Glasgow has shaken off its rough image - but evil can lurk anywhere
It was only relatively recently that Glasgow managed to cast off its reputation as a rough, tough place to be feared and avoided, though the harsh accent delivered at a hundred miles an hour still often makes "good morning" sound like a threat.
As recently as the 1980s, wandering the streets alone late at night, especially while wearing the 'wrong' football colours, would have been an act of supreme folly.
But that was then. My home town has changed immeasurably for the better, even if it still isn't advisable to go for a pint around Ibrox in a Celtic shirt.
Two decades of regeneration have turned the heart of the city into a vibrant place to live, work and socialise, but no amount of investment can hide the fact that evil lurks in every community, as the awful tragedy of Karen Buckley attests.
While the incidence of violent crime has been falling, thanks in large part to zero-tolerance legislation against carrying knives and a relentless crackdown on gangs, you're still three times as likely to die of a stab wound in Scotland than in England or Wales.
That said, I would feel a lot safer walking home at night along Sauchiehall Street or Belfast's Bradbury Place than O'Connell Street, which can be downright scary when darkness descends.
Sanctuary nightclub, from which Karen went missing and which remained closed last night as a mark of respect, is in the generally well-to-do West End and was celebrating its second anniversary on Saturday night when the Cork nurse and her friends arrived.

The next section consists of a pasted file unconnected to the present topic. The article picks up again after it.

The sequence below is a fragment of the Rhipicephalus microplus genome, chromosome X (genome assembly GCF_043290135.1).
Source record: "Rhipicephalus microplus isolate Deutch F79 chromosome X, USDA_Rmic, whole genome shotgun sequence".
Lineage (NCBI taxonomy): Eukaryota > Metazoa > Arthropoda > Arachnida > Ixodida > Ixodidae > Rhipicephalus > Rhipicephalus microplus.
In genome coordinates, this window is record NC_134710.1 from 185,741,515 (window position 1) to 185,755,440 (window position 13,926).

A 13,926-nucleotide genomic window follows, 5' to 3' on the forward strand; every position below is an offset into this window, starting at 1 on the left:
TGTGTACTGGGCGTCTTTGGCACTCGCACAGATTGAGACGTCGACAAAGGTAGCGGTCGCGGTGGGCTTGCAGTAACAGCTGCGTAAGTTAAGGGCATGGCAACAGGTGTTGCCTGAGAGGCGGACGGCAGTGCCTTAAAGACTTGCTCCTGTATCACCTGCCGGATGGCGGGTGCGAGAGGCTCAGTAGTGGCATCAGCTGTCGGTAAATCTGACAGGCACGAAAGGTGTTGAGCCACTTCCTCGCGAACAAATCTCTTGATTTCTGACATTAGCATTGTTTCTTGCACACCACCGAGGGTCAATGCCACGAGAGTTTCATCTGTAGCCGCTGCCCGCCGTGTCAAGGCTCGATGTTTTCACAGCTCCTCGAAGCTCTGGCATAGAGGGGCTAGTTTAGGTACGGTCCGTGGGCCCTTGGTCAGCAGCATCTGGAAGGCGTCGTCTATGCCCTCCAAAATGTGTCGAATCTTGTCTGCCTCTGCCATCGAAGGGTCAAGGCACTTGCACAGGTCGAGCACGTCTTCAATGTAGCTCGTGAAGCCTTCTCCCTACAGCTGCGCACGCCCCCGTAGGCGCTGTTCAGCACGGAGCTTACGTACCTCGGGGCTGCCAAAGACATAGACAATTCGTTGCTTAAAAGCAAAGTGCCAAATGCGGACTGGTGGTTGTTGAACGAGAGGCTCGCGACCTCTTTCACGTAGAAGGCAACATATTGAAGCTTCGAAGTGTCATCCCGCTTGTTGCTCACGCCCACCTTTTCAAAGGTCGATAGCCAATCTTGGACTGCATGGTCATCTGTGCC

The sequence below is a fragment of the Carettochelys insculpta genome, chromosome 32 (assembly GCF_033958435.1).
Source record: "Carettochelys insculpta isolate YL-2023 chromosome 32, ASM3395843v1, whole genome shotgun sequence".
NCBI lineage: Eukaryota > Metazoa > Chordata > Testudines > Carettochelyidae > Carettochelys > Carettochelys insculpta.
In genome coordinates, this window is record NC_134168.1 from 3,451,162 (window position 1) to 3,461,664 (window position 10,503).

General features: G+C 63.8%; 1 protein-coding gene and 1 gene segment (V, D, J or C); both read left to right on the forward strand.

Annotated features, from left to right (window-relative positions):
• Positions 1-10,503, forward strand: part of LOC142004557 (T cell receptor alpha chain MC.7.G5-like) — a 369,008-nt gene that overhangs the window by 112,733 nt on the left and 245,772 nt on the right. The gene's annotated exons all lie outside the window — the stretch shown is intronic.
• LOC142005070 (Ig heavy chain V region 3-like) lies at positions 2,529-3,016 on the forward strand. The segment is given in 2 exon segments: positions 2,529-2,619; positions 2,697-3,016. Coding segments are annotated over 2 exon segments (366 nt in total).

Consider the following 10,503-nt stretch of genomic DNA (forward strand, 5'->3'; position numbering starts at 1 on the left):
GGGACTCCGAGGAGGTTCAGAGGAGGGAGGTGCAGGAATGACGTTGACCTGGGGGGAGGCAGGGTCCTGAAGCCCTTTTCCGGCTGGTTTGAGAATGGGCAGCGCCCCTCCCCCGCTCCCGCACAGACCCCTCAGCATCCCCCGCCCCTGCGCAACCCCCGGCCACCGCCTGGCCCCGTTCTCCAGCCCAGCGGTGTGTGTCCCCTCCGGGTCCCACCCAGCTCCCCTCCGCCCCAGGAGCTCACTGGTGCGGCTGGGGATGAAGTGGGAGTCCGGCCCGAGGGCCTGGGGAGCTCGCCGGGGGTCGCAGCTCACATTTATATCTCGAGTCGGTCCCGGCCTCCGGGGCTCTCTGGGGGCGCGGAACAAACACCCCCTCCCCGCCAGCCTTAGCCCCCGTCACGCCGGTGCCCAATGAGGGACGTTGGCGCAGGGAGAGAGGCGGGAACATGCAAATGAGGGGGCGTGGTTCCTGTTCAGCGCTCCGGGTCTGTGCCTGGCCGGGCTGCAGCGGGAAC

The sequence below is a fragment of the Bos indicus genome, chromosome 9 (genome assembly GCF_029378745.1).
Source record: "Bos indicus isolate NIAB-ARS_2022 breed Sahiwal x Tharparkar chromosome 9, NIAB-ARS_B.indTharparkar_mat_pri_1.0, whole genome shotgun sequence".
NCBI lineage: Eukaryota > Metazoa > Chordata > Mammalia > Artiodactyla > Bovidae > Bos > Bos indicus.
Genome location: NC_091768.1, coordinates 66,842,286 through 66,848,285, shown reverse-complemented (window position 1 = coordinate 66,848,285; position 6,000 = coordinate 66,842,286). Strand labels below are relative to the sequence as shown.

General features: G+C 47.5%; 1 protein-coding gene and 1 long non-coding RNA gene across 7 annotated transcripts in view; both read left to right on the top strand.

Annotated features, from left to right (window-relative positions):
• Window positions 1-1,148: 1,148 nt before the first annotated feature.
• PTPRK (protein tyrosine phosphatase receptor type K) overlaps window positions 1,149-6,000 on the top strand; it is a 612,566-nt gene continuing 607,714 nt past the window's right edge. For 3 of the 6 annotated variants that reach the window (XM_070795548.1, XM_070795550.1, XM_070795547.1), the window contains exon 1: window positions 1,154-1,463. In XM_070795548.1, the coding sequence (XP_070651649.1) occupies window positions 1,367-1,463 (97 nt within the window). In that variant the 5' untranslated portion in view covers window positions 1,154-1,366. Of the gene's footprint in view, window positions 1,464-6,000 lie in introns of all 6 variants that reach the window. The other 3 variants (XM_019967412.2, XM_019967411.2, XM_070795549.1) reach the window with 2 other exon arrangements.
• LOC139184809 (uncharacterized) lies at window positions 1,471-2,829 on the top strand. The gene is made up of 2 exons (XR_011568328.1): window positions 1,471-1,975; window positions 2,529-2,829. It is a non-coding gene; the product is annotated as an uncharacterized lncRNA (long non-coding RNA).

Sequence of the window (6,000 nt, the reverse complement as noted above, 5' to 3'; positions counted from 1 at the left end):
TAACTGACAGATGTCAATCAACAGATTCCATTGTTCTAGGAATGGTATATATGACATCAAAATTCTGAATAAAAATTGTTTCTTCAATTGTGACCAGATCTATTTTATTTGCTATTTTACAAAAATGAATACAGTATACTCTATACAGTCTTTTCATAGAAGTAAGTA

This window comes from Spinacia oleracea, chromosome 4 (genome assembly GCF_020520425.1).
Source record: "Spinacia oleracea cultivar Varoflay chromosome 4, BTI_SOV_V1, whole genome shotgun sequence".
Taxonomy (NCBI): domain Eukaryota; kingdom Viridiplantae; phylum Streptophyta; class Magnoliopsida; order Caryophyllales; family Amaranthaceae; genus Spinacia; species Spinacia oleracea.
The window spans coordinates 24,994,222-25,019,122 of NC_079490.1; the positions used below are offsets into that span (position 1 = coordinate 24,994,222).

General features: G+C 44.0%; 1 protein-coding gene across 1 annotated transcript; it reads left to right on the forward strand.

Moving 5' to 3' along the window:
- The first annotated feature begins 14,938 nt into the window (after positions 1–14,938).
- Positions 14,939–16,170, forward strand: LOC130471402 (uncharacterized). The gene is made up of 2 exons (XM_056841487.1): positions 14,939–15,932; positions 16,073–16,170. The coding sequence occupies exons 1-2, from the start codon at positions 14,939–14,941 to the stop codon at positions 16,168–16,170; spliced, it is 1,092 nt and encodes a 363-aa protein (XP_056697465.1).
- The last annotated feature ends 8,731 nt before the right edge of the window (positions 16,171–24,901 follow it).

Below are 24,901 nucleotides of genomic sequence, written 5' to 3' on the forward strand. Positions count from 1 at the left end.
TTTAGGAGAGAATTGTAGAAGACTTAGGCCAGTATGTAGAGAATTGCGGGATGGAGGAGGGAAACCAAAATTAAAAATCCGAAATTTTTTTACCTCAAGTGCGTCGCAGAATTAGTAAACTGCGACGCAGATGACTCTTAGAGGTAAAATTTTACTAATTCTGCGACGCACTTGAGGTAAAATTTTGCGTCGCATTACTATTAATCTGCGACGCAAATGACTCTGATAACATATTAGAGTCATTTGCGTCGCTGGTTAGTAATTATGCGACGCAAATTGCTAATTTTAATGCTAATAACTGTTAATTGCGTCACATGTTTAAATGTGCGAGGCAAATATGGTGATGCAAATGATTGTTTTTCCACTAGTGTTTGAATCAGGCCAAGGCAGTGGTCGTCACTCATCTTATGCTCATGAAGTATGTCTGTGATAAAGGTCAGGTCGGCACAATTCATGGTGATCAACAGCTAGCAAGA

The venue is a favourite with students from nearby Glasgow Caledonian University and Glasgow University and with visitors - the city has been enjoying a tourist boom and is among the top five long-weekend destinations in the UK.
Out-of-towners who ask taxi drivers to take them to a good club are invariably dropped off at Sanctuary, which is known for its policy of looking after its customers and not putting up with any messing. It's far from being some seedy establishment or last-chance saloon where pie-eyed punters turn up when everywhere else is closed. Karen and her pals would have known this.
Nearby Great Western Road and Byres Road are home to umpteen fancy restaurants and wine bars and some of the city's most-popular pubs.
Irish accents, which used to be a rarity, are now heard everywhere, and many pub owners consider young staff from the Republic an attraction for customers.
The fact that Karen so cruelly lost her young life in the place where I was born and grew up and never tire of visiting - a city that has improved no end from when I was a child - makes this morning's headlines even sadder reading.
The tourist board's marketing slogan is "People Make Glasgow".
Today, this terrible death has made the people of Glasgow sick.